A new indoor amusement center centered on trampolines planned by Barry Kern for a warehouse on Earhart Boulevard near the Superdome will be able to move forward after the City Council cleared the way for it last week.
Kern is planning “an indoor trampoline facility” inside a 51,000-square-foot warehouse at 3035 Earhart Boulevard, just off South Claiborne Avenue, according to the application he filed with the city.
“This facility would be the first of its kind in the city of New Orleans, and would represent a great addition to the family friendly entertainment options the city has to offer,” Kern wrote. “This request would not greatly alter the fabric of the zoning district, but, if granted, it would expand the options for families looking for a safe, supervised place for their children to play.”
Kern is CEO and President of Kern Studios, the company behind many of the floats that roll through the city during Mardi Gras.
The project is considered an “indoor amusement facility,” which was not previously allowed in the business-industrial park zoning district surrounding the address. Technically, Kern’s request before the city was to make an overall change to the industrial-park zoning to allow amusement facilities, which also include “movie theaters, bowling alleys, pool halls, arcades, and indoor sporting exhibitions,” according to city documents.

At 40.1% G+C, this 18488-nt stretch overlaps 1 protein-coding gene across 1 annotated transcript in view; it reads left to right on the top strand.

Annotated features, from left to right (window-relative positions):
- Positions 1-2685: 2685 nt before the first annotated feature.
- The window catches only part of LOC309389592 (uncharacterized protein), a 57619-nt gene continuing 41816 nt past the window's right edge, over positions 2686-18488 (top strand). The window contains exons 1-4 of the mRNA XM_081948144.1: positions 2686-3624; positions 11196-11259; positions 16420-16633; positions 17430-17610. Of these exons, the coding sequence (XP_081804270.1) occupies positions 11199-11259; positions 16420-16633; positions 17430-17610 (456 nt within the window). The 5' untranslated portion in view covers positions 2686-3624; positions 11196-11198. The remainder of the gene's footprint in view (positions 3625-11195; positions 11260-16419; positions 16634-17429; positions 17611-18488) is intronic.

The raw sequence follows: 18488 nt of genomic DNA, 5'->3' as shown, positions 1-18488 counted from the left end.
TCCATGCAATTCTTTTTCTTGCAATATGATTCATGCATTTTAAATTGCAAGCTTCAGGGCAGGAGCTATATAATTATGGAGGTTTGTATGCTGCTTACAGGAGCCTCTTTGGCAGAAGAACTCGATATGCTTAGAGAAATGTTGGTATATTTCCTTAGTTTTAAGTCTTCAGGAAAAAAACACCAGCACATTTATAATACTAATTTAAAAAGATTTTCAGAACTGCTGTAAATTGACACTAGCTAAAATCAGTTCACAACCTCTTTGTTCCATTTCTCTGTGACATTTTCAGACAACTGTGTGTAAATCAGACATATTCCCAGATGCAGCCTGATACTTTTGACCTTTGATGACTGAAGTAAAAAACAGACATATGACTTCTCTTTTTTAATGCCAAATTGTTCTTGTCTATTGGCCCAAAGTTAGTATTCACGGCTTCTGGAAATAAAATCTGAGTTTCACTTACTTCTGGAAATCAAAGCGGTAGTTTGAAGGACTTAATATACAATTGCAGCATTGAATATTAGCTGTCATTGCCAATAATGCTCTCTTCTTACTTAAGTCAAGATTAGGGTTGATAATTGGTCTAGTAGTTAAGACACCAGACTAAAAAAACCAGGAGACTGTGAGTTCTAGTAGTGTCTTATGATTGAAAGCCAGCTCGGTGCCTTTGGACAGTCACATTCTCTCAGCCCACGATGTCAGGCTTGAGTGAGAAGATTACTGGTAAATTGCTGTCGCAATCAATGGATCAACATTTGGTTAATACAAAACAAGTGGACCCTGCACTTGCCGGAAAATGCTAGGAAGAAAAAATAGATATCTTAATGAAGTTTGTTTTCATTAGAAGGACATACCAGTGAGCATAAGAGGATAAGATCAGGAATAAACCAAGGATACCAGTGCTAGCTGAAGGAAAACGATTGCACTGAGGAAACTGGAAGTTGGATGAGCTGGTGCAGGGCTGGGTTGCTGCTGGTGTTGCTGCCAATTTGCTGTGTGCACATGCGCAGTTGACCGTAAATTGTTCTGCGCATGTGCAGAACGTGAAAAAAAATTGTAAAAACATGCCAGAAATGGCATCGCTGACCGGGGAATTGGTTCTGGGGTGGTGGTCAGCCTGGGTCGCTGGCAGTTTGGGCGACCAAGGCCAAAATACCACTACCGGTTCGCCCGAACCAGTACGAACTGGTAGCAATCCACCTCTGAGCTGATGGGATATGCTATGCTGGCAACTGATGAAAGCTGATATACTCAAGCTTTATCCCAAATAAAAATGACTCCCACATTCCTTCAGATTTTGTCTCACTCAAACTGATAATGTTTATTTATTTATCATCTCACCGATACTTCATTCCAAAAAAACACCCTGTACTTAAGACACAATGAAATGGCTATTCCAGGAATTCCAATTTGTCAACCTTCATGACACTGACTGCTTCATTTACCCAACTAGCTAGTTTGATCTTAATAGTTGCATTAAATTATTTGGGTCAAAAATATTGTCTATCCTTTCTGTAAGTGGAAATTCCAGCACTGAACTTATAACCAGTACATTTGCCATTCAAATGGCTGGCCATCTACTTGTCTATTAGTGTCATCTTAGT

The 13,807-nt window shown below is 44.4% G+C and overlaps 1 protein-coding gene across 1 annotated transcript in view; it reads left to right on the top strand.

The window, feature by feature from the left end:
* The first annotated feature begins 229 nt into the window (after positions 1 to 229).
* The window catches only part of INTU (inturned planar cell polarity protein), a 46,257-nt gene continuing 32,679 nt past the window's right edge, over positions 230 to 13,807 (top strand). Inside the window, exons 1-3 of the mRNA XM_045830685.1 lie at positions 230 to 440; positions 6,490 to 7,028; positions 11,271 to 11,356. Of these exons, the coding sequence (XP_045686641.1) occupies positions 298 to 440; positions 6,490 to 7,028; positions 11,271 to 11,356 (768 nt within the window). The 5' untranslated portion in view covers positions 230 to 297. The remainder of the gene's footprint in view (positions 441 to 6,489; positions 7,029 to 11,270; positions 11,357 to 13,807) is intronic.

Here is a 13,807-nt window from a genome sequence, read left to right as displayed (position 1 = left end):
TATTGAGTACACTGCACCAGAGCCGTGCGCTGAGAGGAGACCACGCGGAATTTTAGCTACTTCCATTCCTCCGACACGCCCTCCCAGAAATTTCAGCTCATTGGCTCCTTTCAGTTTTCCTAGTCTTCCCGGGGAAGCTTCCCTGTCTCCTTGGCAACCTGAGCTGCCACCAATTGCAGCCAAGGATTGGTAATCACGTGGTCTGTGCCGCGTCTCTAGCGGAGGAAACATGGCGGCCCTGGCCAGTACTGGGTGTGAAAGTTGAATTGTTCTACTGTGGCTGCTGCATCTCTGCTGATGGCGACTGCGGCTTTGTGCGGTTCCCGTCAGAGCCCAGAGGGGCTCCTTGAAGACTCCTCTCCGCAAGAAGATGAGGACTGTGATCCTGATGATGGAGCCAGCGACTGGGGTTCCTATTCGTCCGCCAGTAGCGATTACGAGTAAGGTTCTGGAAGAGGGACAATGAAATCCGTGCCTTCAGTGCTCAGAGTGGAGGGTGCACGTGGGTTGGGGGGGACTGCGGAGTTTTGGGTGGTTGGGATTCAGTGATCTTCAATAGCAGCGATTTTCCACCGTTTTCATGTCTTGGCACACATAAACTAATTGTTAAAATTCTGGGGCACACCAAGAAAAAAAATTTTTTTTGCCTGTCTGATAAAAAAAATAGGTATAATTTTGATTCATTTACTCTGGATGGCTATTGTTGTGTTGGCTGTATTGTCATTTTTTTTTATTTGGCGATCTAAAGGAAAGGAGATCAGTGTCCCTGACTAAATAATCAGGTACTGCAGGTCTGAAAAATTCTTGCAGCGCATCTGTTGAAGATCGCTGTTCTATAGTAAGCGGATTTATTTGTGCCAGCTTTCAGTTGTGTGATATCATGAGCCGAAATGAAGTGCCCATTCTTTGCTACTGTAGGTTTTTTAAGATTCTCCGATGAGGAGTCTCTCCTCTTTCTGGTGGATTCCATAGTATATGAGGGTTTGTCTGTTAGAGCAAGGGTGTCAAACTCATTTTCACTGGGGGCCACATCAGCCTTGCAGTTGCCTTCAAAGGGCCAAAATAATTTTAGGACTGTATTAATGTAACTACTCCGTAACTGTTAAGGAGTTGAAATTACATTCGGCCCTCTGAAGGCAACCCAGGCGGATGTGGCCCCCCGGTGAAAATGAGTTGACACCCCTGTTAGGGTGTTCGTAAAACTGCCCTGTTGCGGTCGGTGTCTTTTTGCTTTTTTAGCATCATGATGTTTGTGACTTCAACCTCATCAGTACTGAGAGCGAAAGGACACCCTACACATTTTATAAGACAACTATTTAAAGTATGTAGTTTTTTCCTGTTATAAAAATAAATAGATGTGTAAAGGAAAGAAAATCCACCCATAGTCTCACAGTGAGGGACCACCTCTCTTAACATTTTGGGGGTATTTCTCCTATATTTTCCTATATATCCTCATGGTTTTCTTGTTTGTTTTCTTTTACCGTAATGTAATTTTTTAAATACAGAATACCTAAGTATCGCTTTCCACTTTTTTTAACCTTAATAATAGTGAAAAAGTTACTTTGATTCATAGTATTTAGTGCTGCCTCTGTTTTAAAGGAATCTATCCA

City planners were in favor of the change, saying that amusement facilities are simply another business use within the range already intended by industrial parks.
“Indoor amusement facilities are considered a commercial use, and are not more harmful than other commercial or industrial uses permitted in the BIP District,” according to the planning report. “Staff believes that the addition of indoor amusement facilities as a permitted use compliments the character and intent of the BIP Business – Industrial Park District.”
The item drew two speakers in favor of it at Thursday’s meeting of the New Orleans City Council. Eugene Schmidt, one of the applicants for the project, agreed with city planners that an amusement place is a “natural extension of the base zoning,” and Tyler Robinson seconded his comments.
Without further questions or comments, the City Council voted in favor of the project.